Choosing a Reputable Contractor
August 27, 2015
Having a reputable contractor is essential for completing any remodelling or construction work in a timely, cost-efficient and satisfactory manner—from explaining procedures and predicting schedules to calculating costs. Without someone dependable, you risk trusting an unscrupulous contractor with the worksite, a situation that easily lends itself to manipulation and exploitation.
As a business owner or manager, you must choose a trustworthy contractor who can manage your worksite and always act in your best interest. This guidance will show you how.
Tips for Choosing a Contractor
When choosing a contractor, consider your choices carefully and vet each potential candidate. Selecting a reliable contractor can greatly reduce the possibility of serious accidents and costly delays. Follow these tips to ensure you choose a reputable, honest and trustworthy contractor.
- Solicit recommendations from friends, family, neighbours and relevant trade associations.
- Confirm that candidates are members of the appropriate trade associations (or properly licensed if required).
- Pick established contractors with premises you can visit. Ask them how long they have been in business. Collect the address and contact details of your candidates—not just their phone numbers. Crooked contractors can easily change their phone numbers, leaving you with no way to contact them.
- Interview your candidates. Ask whether they have completed work similar to your project. If possible, view their past projects.
- Interview your candidates’ past customers. Ask whether they were happy with the work, whether it was started and completed on time, and whether the final bill was within the estimate.
- Obtain at least three estimates in writing for your project. Make sure these estimates include such criteria as the quality of fixtures and fixings. Failing to specify the level of quality you expect may lead to an unwelcome and costly surprise.
- Compare and contrast your different estimates. Do not assume that the cheapest is the best. Paying for more may be necessary to ensure the level of quality you expect.
- Confirm payment arrangements before the work commences. Be wary of upfront payments and never pay in cash—pay with cheque or credit so you have a paper record of the transaction. Paying by credit card also gives you extra protection for seeking compensation if the work is unsatisfactory.
- Define your expectations for your project and the contractor from the outset and do not waver—changing your mind too much will prove expensive.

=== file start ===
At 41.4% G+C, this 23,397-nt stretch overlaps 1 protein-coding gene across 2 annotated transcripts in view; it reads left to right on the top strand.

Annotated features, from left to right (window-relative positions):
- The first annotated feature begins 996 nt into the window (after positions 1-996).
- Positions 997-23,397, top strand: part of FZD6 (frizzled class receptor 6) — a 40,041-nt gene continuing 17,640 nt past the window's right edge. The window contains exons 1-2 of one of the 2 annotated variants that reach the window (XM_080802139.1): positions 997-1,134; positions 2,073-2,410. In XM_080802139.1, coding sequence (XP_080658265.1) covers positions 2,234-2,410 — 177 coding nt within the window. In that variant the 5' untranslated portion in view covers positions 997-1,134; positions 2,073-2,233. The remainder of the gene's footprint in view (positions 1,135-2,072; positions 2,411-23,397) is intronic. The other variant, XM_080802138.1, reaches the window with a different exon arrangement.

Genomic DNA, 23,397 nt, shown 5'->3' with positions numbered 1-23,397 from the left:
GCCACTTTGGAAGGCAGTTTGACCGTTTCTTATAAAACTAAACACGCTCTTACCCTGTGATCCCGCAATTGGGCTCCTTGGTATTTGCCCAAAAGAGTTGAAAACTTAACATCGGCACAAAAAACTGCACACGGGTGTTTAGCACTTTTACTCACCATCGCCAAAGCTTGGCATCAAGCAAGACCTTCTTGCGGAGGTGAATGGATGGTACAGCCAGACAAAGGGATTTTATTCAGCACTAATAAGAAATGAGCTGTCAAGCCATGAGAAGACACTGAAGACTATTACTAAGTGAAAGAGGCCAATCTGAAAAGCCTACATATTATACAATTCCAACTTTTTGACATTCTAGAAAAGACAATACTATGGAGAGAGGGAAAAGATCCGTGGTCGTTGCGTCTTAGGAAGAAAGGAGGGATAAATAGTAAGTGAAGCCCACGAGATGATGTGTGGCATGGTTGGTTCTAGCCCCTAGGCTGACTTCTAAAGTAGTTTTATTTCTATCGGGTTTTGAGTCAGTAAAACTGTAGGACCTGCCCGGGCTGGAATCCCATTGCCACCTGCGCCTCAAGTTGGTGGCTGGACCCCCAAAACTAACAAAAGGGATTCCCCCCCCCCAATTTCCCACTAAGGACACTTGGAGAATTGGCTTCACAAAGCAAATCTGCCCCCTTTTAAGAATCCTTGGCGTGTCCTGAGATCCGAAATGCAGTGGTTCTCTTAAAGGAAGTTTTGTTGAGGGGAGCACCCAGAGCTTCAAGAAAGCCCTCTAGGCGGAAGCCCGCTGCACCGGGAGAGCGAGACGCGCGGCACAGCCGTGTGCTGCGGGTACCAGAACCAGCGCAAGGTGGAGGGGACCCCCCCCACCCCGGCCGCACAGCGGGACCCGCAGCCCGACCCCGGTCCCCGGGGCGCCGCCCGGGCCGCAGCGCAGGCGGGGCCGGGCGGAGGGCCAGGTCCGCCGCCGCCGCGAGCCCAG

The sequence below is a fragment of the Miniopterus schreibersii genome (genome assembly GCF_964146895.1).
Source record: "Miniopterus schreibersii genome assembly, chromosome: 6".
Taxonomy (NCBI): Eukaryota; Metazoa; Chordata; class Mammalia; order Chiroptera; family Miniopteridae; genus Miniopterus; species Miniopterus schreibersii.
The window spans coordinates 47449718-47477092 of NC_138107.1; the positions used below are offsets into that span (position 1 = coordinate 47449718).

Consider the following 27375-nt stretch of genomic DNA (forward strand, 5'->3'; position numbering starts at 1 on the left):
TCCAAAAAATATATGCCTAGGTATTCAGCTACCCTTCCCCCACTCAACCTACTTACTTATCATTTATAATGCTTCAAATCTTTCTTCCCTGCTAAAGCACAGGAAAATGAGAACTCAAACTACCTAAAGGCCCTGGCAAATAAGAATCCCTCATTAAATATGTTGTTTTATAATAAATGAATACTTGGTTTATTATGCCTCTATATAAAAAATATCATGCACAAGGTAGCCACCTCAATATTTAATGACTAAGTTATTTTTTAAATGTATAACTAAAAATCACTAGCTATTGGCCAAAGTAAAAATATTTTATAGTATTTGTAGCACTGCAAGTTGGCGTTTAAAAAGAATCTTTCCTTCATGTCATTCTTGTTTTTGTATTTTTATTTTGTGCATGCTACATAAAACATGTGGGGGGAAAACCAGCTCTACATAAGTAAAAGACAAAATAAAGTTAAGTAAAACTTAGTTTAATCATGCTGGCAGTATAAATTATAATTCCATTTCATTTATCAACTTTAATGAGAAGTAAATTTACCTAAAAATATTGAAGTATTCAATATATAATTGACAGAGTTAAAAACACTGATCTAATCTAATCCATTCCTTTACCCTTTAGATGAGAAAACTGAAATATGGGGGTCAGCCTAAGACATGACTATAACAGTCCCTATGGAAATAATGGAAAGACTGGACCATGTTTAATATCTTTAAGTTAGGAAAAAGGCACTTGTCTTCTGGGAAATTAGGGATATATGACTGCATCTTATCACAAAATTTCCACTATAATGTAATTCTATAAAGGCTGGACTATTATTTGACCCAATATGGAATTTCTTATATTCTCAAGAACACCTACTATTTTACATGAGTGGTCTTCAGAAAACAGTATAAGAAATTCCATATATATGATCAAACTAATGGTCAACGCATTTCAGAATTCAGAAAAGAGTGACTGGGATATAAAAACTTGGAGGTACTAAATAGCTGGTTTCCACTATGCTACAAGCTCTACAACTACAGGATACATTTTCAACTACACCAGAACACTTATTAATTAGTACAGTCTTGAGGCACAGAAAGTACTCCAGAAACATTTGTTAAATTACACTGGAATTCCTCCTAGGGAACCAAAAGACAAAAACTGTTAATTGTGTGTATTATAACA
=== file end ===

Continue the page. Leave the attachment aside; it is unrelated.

- Use a written contract that contains the agreed-upon price and start date. Read the entire document and make sure you understand everything. Seek professional help if you are unsure about any aspects of the contract.
Health and Safety Questions to Ask Your Contractor
Interviewing contractor candidates can seem daunting—even if you have interviewed potential employees before, interviewing contractors is different. You are entrusting them with the weighty responsibility of overseeing an entire project. When meeting with your contractor candidates, begin by asking them the following questions to gauge their adherence to health and safety regulations:
- What arrangement will you have for managing the work? For example, who will be responsible, how will the work be supervised, and what checks do you make on equipment and materials?
- Will you use subcontractors? If so, how will you check they are competent?
- What is your recent health and safety performance? How many accidents and cases of ill health have you had? Has the Health and Safety Executive taken any action against you?
- Do you have a written health and safety policy?
- Can you provide existing risk assessments done for similar jobs?
- What qualifications, skills and experience do you have in this type of work?
- What health and safety information do you provide for your employees?
- Do you have employers’ liability insurance?
- Do you have an independent assessment of your competence?
- Are you a member of a trade association or professional organisation?
- Will you produce a safety method statement for the job which describes, in a logical sequence, exactly how to complete a job safely and with no risks to health?
Things to Get in Writing
No matter how trustworthy your contractor, you should always have verification in case there is a dispute over things like pricing or the construction schedule. Capture every agreement on paper so you have a physical record. You should especially get the following four things in writing:
- An itemised list of exactly what is included in the estimate
- When work will start and how long it will take
- What payments the contractor expects from you before the project is finished
- The process for approving any increase in costs before the money is spent